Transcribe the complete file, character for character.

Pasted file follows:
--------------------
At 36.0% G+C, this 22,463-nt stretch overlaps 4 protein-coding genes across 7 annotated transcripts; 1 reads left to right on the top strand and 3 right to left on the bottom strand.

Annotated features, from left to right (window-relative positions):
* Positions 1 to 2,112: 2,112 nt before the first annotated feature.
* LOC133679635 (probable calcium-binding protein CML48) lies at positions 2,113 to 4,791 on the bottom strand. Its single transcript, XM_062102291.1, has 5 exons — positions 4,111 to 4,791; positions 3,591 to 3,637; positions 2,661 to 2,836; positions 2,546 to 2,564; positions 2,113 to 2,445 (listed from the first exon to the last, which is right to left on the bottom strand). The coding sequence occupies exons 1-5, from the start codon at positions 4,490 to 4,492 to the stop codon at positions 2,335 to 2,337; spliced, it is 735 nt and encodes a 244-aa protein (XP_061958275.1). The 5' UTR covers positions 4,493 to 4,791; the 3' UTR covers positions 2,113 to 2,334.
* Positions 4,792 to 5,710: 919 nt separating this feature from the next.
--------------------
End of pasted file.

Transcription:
At 36.0% G+C, this 22,463-nt stretch overlaps 4 protein-coding genes across 7 annotated transcripts; 1 reads left to right on the top strand and 3 right to left on the bottom strand.

Annotated features, from left to right (window-relative positions):
* Positions 1 to 2,112: 2,112 nt before the first annotated feature.
* LOC133679635 (probable calcium-binding protein CML48) lies at positions 2,113 to 4,791 on the bottom strand. Its single transcript, XM_062102291.1, has 5 exons — positions 4,111 to 4,791; positions 3,591 to 3,637; positions 2,661 to 2,836; positions 2,546 to 2,564; positions 2,113 to 2,445 (listed from the first exon to the last, which is right to left on the bottom strand). The coding sequence occupies exons 1-5, from the start codon at positions 4,490 to 4,492 to the stop codon at positions 2,335 to 2,337; spliced, it is 735 nt and encodes a 244-aa protein (XP_061958275.1). The 5' UTR covers positions 4,493 to 4,791; the 3' UTR covers positions 2,113 to 2,334.
* Positions 4,792 to 5,710: 919 nt separating this feature from the next.